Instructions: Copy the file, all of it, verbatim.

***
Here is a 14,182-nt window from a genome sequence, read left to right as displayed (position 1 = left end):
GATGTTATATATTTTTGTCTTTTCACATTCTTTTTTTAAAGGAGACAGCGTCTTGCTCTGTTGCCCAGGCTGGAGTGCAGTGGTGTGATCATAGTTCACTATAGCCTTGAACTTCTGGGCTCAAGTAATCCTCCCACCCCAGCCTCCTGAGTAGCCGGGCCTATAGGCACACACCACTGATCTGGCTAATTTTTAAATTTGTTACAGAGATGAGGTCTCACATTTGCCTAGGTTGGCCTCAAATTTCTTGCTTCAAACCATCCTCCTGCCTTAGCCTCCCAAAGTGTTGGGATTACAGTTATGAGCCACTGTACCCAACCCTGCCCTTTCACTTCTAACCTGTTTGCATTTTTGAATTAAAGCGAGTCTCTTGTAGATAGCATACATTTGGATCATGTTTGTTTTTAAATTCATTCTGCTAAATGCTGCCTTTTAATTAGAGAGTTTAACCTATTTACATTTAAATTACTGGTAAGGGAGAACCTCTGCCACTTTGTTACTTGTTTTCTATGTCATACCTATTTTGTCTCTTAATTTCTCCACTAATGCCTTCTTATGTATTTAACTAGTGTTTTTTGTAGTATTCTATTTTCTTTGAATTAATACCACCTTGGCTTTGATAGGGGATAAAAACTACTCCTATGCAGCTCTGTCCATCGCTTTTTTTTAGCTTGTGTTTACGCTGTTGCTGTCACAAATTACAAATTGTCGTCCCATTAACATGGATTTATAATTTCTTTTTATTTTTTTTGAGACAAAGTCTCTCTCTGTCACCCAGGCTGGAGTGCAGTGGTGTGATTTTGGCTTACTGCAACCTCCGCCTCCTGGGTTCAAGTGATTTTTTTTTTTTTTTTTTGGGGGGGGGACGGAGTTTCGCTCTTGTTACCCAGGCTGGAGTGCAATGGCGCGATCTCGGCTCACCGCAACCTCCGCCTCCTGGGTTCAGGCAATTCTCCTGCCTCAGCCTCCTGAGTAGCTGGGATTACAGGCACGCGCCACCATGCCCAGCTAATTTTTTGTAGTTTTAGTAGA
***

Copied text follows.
Here is a 14,182-nt window from a genome sequence, read left to right as displayed (position 1 = left end):
GATGTTATATATTTTTGTCTTTTCACATTCTTTTTTTAAAGGAGACAGCGTCTTGCTCTGTTGCCCAGGCTGGAGTGCAGTGGTGTGATCATAGTTCACTATAGCCTTGAACTTCTGGGCTCAAGTAATCCTCCCACCCCAGCCTCCTGAGTAGCCGGGCCTATAGGCACACACCACTGATCTGGCTAATTTTTAAATTTGTTACAGAGATGAGGTCTCACATTTGCCTAGGTTGGCCTCAAATTTCTTGCTTCAAACCATCCTCCTGCCTTAGCCTCCCAAAGTGTTGGGATTACAGTTATGAGCCACTGTACCCAACCCTGCCCTTTCACTTCTAACCTGTTTGCATTTTTGAATTAAAGCGAGTCTCTTGTAGATAGCATACATTTGGATCATGTTTGTTTTTAAATTCATTCTGCTAAATGCTGCCTTTTAATTAGAGAGTTTAACCTATTTACATTTAAATTACTGGTAAGGGAGAACCTCTGCCACTTTGTTACTTGTTTTCTATGTCATACCTATTTTGTCTCTTAATTTCTCCACTAATGCCTTCTTATGTATTTAACTAGTGTTTTTTGTAGTATTCTATTTTCTTTGAATTAATACCACCTTGGCTTTGATAGGGGATAAAAACTACTCCTATGCAGCTCTGTCCATCGCTTTTTTTTAGCTTGTGTTTACGCTGTTGCTGTCACAAATTACAAATTGTCGTCCCATTAACATGGATTTATAATTTCTTTTTATTTTTTTTGAGACAAAGTCTCTCTCTGTCACCCAGGCTGGAGTGCAGTGGTGTGATTTTGGCTTACTGCAACCTCCGCCTCCTGGGTTCAAGTGATTTTTTTTTTTTTTTTTTGGGGGGGGGACGGAGTTTCGCTCTTGTTACCCAGGCTGGAGTGCAATGGCGCGATCTCGGCTCACCGCAACCTCCGCCTCCTGGGTTCAGGCAATTCTCCTGCCTCAGCCTCCTGAGTAGCTGGGATTACAGGCACGCGCCACCATGCCCAGCTAATTTTTTGTAGTTTTAGTAGA